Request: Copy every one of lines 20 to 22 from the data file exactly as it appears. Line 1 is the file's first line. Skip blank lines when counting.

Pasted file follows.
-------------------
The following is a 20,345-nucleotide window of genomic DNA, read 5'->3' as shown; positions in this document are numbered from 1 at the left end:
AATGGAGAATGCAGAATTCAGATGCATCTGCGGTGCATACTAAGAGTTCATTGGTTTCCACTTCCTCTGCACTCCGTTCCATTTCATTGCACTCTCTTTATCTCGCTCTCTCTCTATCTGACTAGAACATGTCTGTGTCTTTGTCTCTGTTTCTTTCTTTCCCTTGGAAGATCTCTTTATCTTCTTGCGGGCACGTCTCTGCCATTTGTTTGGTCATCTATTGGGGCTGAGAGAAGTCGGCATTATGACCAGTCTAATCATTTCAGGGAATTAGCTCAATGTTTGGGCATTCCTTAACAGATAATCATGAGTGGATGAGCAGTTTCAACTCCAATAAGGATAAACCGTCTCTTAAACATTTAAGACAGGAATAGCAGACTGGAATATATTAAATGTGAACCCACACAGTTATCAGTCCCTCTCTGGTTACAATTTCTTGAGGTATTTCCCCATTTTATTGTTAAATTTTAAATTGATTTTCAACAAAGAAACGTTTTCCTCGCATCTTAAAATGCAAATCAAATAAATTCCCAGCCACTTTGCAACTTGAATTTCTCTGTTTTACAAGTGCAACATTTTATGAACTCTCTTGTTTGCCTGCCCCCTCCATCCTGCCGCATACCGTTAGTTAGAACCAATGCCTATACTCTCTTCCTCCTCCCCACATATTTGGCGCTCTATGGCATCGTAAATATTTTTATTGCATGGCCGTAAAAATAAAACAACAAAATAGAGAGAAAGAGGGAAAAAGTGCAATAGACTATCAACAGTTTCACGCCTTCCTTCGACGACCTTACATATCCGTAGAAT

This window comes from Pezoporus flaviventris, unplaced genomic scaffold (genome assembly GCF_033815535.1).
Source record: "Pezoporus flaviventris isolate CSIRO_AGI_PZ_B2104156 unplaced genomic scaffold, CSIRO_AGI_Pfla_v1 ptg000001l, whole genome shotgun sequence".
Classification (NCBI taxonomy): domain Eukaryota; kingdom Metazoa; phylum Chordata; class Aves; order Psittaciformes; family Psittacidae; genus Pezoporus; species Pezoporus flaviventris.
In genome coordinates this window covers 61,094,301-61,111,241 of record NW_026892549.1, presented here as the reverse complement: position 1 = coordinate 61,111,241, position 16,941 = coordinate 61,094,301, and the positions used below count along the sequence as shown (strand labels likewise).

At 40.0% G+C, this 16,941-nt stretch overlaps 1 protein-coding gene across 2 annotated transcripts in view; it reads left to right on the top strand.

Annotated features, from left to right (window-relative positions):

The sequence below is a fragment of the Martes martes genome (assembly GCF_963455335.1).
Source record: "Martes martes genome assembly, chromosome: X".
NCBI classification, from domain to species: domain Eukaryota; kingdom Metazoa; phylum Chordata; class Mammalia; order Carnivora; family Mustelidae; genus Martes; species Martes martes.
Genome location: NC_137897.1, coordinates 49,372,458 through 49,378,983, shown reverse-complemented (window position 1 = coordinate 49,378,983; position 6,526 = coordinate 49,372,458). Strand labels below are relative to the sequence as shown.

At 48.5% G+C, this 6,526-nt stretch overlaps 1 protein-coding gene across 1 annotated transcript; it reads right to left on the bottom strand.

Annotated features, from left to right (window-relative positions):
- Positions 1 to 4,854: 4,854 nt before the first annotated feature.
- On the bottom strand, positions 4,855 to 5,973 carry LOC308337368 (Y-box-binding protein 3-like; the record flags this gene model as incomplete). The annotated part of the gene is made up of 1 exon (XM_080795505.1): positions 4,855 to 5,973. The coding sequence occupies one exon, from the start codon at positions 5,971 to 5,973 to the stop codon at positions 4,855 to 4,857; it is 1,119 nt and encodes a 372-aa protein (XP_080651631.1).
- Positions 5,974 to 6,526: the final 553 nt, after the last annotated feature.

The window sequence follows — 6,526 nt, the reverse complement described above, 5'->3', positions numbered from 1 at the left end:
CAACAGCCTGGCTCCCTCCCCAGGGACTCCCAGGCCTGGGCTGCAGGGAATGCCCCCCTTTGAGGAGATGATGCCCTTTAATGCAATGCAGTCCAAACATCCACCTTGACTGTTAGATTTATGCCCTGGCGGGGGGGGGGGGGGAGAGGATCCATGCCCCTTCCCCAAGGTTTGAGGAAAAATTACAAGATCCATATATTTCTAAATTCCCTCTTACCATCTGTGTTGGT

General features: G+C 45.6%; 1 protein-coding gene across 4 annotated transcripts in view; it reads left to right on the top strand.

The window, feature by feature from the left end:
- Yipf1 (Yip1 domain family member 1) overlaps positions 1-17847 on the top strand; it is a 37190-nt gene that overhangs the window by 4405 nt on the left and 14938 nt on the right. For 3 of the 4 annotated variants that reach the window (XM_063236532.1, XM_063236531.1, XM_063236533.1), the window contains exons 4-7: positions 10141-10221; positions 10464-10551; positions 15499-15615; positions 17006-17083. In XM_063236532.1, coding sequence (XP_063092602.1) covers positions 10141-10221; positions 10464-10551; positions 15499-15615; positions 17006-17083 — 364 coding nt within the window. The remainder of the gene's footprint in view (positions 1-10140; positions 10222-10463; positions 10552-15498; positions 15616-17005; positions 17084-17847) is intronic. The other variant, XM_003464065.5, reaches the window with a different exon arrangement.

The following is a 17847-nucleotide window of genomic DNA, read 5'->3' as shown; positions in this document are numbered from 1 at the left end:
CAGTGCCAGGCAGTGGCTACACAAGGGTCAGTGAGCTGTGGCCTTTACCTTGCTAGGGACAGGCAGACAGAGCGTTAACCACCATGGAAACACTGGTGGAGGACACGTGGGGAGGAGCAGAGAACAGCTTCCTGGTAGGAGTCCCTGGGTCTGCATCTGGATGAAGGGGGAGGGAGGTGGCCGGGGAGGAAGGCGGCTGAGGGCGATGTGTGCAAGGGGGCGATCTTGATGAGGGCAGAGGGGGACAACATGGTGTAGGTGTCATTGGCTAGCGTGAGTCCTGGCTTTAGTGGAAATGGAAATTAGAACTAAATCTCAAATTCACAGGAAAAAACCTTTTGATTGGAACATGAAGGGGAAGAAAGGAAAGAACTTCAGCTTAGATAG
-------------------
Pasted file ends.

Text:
General features: G+C 45.6%; 1 protein-coding gene across 4 annotated transcripts in view; it reads left to right on the top strand.

The window, feature by feature from the left end:
- Yipf1 (Yip1 domain family member 1) overlaps positions 1-17847 on the top strand; it is a 37190-nt gene that overhangs the window by 4405 nt on the left and 14938 nt on the right. For 3 of the 4 annotated variants that reach the window (XM_063236532.1, XM_063236531.1, XM_063236533.1), the window contains exons 4-7: positions 10141-10221; positions 10464-10551; positions 15499-15615; positions 17006-17083. In XM_063236532.1, coding sequence (XP_063092602.1) covers positions 10141-10221; positions 10464-10551; positions 15499-15615; positions 17006-17083 — 364 coding nt within the window. The remainder of the gene's footprint in view (positions 1-10140; positions 10222-10463; positions 10552-15498; positions 15616-17005; positions 17084-17847) is intronic. The other variant, XM_003464065.5, reaches the window with a different exon arrangement.